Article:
Hearst Corporation: Leading the Way

April 28, 2010 at 11:55 am Leave a comment

In 1969 Congress passed the Newspaper Preservation Act, which would exempt newspapers from certain antitrust laws in an effort to keep failing newspapers in business. With the passage of the Act, newspapers in the same city – former competitors – could become horizontally integrated by forming joint operating agreements, or JOAs.

Under a JOA, the business operations (advertising, production, marketing, etc.) of both papers are financed by the more profitable “parent” publication. The two share revenues, with a greater share going to the parent. Though they’re financially intertwined, each paper retains its own staff and editorial independence.

Then-president Richard Nixon was reluctant to sign the Act into law because it violated his laissez-faire capitalist principles. Richard Berlin, chief executive of Hearst Corporation, wrote a letter to Nixon with the following message:

“Those of us who strongly supported the present administration in the last election are the ones most seriously concerned and endangered by failure to adopt the Newspaper Preservation Act. The fact remains that there was almost unanimous support of the Administration by the newspapers who are proponents of the Newspaper Preservation Act. It therefore seems to me that those newspapers should, at the very least, receive a most friendly consideration.”

Nixon signed the bill soon after, and in 1972 every Hearst paper endorsed him for re-election. He won with 60 percent of the popular vote.

One of the strongest opponents of the Newspaper Preservation Act was UC-Berkeley law professor Stephen Barnett. He predicted that the Act would lead to an industry dominated by powerful newspaper chains that would kill off the weaker paper once the joint operating agreement expired.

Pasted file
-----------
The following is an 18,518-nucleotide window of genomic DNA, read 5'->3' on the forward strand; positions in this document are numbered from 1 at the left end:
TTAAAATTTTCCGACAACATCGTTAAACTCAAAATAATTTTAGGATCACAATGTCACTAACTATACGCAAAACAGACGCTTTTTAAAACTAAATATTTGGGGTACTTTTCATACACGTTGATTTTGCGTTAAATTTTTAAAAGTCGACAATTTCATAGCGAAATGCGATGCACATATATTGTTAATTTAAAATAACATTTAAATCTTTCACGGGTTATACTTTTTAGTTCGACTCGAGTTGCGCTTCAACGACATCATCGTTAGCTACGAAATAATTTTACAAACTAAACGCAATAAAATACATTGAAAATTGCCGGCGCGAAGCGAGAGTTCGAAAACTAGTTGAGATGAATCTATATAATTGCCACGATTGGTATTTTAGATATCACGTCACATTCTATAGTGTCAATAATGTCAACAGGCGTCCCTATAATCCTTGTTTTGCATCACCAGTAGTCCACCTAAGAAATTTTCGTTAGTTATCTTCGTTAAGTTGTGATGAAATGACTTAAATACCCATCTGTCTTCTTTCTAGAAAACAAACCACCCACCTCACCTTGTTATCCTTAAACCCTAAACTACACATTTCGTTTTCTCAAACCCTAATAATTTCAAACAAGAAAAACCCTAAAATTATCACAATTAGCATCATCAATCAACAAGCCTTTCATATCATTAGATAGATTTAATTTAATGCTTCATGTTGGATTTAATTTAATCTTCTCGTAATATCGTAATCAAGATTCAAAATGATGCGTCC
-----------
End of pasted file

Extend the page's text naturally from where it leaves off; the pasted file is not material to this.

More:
Until recently, Hearst Corporation was involved in a JOA with the Seattle Times Company under which the Seattle Times financed the production of Hearst’s Seattle Post-Intelligencer for 26 years. The Post-Intelligencer ceased print publication in 2009 after four years of arbitration to terminate the JOA at the request of the Seattle Times Company. All this despite an April 2007 announcement that Hearst’s Post-Intelligencer would be “allowed” to continue publishing until at least 2016.

Though some JOAs are still functioning normally, Barnett’s prediction has turned out to hold a great deal of truth. The Newspaper Preservation Act effectively transformed two-newspaper towns into one-newspaper towns, including:

  • Miami in 1988
  • Pittsburgh in 1992
  • Nashville in 1998
  • Denver in 2009

It’s important to note that these cities would have become one-newspaper towns with or without the passage of the Act. The difference is that, without the Act, the failing newspapers would have been allowed to die years (and possibly decades) before they did. The Newspaper Preservation Act, with the stated goal of protecting journalism from market forces, turned large publishers into the dominant newspaper chains we see today.

12 Cities Still Have JOAs

Stephen Barnett Obituary

Seattle JOA Timeline

“Seattle Will Remain a 2-Newspaper Town”

Publishers’ Big Lies


Hearst Corporation could never have come to fruition without the mining fortune of George Hearst. Hearst purchased the San Francisco Examiner in 1880 in an effort to “further his political ambitions.” When he was elected to the U.S. Senate in 1887, he handed the paper over to his only son, William Randolph Hearst.

Starting with his takeover in 1887 of the Examiner at age 23, William became the genius behind Hearst Corporation, which for much of the 20th century was the largest newspaper chain in the United States.